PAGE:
Since the news about Jian Ghomeshi’s alleged crimes and dismissal from the CBC broke last Sunday the most common refrain from his defenders has been ‘innocent until proven guilty’. It’s worth remembering, however, that falsely accusing someone of a crime is also illegal and the eight or, possibly, 9 women who have accused Jian of assault or harassment so far are also innocent until proven guilty. In other words, if we're going to adhere to the concept of presumed innocence, we cannot extend it to Ghomeshi, without also extending it to the alleged victims.
There has been no further statement from Ghomeshi’s camp since Sunday. On his side we are still left with a statement on Facebook, a lawsuit against the CBC and a formal union grievance.
The union grievance is pretty standard. Anyone can file a union grievance. It cannot, however, win him his old job back. In a best case scenario it could return him to the CBC’s employ but it cannot force the CBC to reinstate him at Q. If forced to reinstate his employment, CBC management could have him reading hourly news updates during the overnight hours on weekends.
The $55 million lawsuit is without merit, according to analysts. Reviews of the case from BNN and the National Post show that the case will likely be withdrawn or thrown out by courts without a hearing. The Post’s Gordon Levitt goes so far as to suggest that the case is a Machiavellian public relations move meant to discourage possible victims from coming forward.
“Given that they have already been painted by Ghomeshi’s version of events as being into BDSM kink — something they may not even be, or may not want known to friends and family — how quickly will any accusers come forward publicly now and risk being joined to this outsized action,” asked Levitt.
Finally we have the widely read and circulated Facebook statement describing a judgemental, intrusive ex-employer, a jilted-ex and a taste for consensual “BDSM”.
When I wrote last Sunday that people should withhold judgement, that was all of the information we had. Shortly after I published that piece, the Toronto Star published the allegations of four women, all of whom claimed that they had been beaten or harassed by Ghomeshi. Since that time, four more women have come forward with the same claim. A Twitter account suggests a possible 9th victim, but it is not clear yet that the woman behind the account is not one of the 8 who has already come forward.
The statements from the women do not, as Ghomeshi's Facebook post indicates, describe a "jilted ex" but a number of women with similar complaints. They do not describe private bedroom behavior but a series of criminal acts and workplace sexual harassment. They do not describe BDSM, kink or even sex but simple straight-forward assault and battery. Even if this activity were, as Ghomeshi claims, consensual, it would not matter. The law in Canada does not permit someone to consent to assault or physical harm.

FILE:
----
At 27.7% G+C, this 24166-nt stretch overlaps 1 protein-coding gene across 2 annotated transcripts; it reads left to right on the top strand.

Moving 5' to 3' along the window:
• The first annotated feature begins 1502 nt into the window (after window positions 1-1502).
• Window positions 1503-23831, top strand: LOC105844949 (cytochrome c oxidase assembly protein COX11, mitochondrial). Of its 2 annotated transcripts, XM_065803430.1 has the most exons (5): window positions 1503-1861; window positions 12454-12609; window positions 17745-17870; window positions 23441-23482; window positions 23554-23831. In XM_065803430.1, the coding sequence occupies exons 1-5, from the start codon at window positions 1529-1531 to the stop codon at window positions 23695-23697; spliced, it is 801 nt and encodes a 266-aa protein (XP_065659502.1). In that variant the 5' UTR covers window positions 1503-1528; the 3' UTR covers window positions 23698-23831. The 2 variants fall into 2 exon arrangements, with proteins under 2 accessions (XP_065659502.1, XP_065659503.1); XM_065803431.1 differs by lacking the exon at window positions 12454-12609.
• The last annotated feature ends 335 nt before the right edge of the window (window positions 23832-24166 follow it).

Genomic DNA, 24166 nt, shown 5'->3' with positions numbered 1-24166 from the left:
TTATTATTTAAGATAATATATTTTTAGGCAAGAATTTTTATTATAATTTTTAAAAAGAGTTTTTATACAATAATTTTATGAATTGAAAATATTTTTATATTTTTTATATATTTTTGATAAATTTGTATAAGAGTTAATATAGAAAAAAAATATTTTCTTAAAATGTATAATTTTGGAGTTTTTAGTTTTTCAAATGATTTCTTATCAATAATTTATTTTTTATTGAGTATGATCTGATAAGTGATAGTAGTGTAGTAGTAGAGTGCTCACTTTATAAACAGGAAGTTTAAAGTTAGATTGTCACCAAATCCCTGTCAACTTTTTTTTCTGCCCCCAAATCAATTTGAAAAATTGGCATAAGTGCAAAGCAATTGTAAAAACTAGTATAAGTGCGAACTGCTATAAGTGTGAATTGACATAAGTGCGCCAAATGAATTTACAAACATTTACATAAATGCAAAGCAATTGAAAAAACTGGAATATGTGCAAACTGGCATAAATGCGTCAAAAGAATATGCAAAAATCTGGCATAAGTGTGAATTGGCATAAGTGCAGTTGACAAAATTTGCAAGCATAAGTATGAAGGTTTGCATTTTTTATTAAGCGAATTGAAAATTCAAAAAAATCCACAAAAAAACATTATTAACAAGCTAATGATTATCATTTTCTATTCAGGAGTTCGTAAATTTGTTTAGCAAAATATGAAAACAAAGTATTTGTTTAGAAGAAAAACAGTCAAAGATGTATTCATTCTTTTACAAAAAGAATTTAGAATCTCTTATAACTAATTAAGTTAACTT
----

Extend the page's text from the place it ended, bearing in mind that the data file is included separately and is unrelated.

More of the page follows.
In addition to the complaints from alleged victims, Ghomeshi’s friend Owen Pallett has openly and unreservedly denounced Jian's behavior. "Jian is my friend. I have appeared twice on Q. But there is no grey area here. Three women have been beaten by Jian Ghomeshi," says Pallett in a statement. "At no point here will I ever give my friend Jian’s version of the truth more creedence than the version of the truth offered up by three women. Anonymity does not mean these women do not exist."
Pallett was one of the first to sign a petition to show support for Ghomeshi's alleged victims. The early signatories of the statement include many prominent names in the Canadian music community, including friends of Ghomeshi's and many past guests of his show Q. There have also been posts like this one about whispered rumors going back a decade.
What seems to be conspicuously missing is friends of Jian rushing forward to defend him or women who have dated Ghomeshi coming forward with stories of what a positive experience it was. The exception to this is Lights, a singer who calls Ghomeshi her manager, who posted an early statement of support.